The Christian “club.”
Every “club” has its own unique language. I always went to church as a child. My parents made the effort to take me there. They took me to Sunday school to learn about Jesus. I was baptized around the age of ten. It was expected. I did it, but I was not in the “club.”
I never received my membership in the Christian “club” until I was born again…
I was “justified” when I was forty-seven. I have written about being born again many times on this blog. It was dramatic. Being dramatic, it is memorable. It was my initiation into the Christian “club.”
I am seventy now and I am well-versed in the language of Christianity. Over the years, I have made an effort to learn the “lingo” because I just love to learn. I like studying the Bible, reading about the Christian life, and I still teach [from full-time teaching at a college in 2014 to teaching an adult Sunday school class today]. Most of my friends are Christians so I hang around folks who speak Christian language. I am very active in a Methodist church. I have kept my faith in God these past twenty-four years. John R. W. Stott writes about “The Salvation of Sinners” in chapter 7 of his book The Cross of Christ saying “the salvation of Christ is illustrated by the vivid imagery of terms like propitiation, redemption, justification and reconciliation.”
I have commented on propitiation and redemption. Today’s post will be a discussion of Stott’s ideas and my ideas about justification.
Another word for justification among evangelical Christian circles is the word “saved.” When someone “finds Jesus” they are “made right with God.” They “come to the altar” and confess their sins. Their sins are wiped away as God extends His grace to them; they emerge from the experience as a “babe in Christ,” one who must be nurtured in their new-found faith so they will turn from the destructive nature of life [sinning] to what is good [a life in Christ].*
When I “emerged” from my justifying moment I went back to my Methodist church and I began to learn that Methodist theologians like to toss around terms like “prevenient grace,” “justifying grace” and “sanctifying grace.” Of course I did not know what those terms meant. I was a babe in Christ. I just knew that something had happened to me and I felt I was on the road to a new life but I certainly did not know the terminology of Christian living.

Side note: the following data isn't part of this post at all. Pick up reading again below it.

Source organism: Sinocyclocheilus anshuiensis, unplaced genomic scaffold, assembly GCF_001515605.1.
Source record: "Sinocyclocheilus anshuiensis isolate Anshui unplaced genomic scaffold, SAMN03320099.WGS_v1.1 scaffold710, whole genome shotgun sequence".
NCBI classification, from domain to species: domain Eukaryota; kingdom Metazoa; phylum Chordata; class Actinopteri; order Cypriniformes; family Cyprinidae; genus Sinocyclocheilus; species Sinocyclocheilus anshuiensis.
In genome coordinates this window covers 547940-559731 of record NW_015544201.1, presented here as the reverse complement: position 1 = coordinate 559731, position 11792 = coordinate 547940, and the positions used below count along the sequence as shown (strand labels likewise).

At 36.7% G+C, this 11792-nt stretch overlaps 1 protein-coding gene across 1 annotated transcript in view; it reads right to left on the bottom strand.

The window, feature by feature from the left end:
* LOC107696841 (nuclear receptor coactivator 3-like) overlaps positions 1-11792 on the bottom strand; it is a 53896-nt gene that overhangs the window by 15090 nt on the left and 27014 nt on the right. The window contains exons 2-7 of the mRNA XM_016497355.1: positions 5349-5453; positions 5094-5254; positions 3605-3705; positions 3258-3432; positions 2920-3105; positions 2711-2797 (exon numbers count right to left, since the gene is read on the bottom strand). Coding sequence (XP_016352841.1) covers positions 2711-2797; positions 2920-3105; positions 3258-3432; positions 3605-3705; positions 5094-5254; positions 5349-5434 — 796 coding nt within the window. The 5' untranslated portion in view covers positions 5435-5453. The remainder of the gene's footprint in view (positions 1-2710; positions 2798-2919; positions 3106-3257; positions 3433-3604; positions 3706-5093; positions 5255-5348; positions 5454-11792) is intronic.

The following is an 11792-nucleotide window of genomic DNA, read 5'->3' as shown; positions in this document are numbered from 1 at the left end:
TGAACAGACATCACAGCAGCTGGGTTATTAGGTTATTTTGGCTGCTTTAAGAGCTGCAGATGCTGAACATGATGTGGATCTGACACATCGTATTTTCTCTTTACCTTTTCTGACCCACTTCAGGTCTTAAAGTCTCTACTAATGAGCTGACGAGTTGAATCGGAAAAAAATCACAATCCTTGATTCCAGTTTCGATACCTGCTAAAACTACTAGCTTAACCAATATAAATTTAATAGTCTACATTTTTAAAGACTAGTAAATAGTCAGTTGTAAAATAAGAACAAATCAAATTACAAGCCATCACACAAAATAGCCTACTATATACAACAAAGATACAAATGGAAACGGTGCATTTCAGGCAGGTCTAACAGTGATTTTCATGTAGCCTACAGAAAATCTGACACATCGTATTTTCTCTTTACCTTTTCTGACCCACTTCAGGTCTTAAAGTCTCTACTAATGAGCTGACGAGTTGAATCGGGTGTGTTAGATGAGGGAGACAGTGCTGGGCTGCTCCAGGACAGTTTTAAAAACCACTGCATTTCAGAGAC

Justification or justifying grace was hard for me to grasp until one day I had someone explain justification as being made “right” with God, like what a computer does to the margins of writing when a writer composes on the screen. The margins are justified, or made right. Everyone has a way of understanding and that was mine. I finally had a metaphor for justification; I understood it.
But my questions about justification did not just stop there.
How did I deserve to be justified? Why would God save me? What had I done to deserve this “new life”?
Christians told me, you did nothing to deserve being saved. God saved you because He loves you; He has always loved you even though you may not have loved Him [I hadn’t]. That revelation was hard to deal with; in our world of payment upon receipt, I could not understand “free”.
Now I felt that I owed Him something. He had given me something, something I did not deserve so He must expect me to repay Him.
Ephesians 2: 8-9 “It is by grace you have been saved, through faith—and this not from yourselves, it is the gift of God—not by works, so that no one can boast.”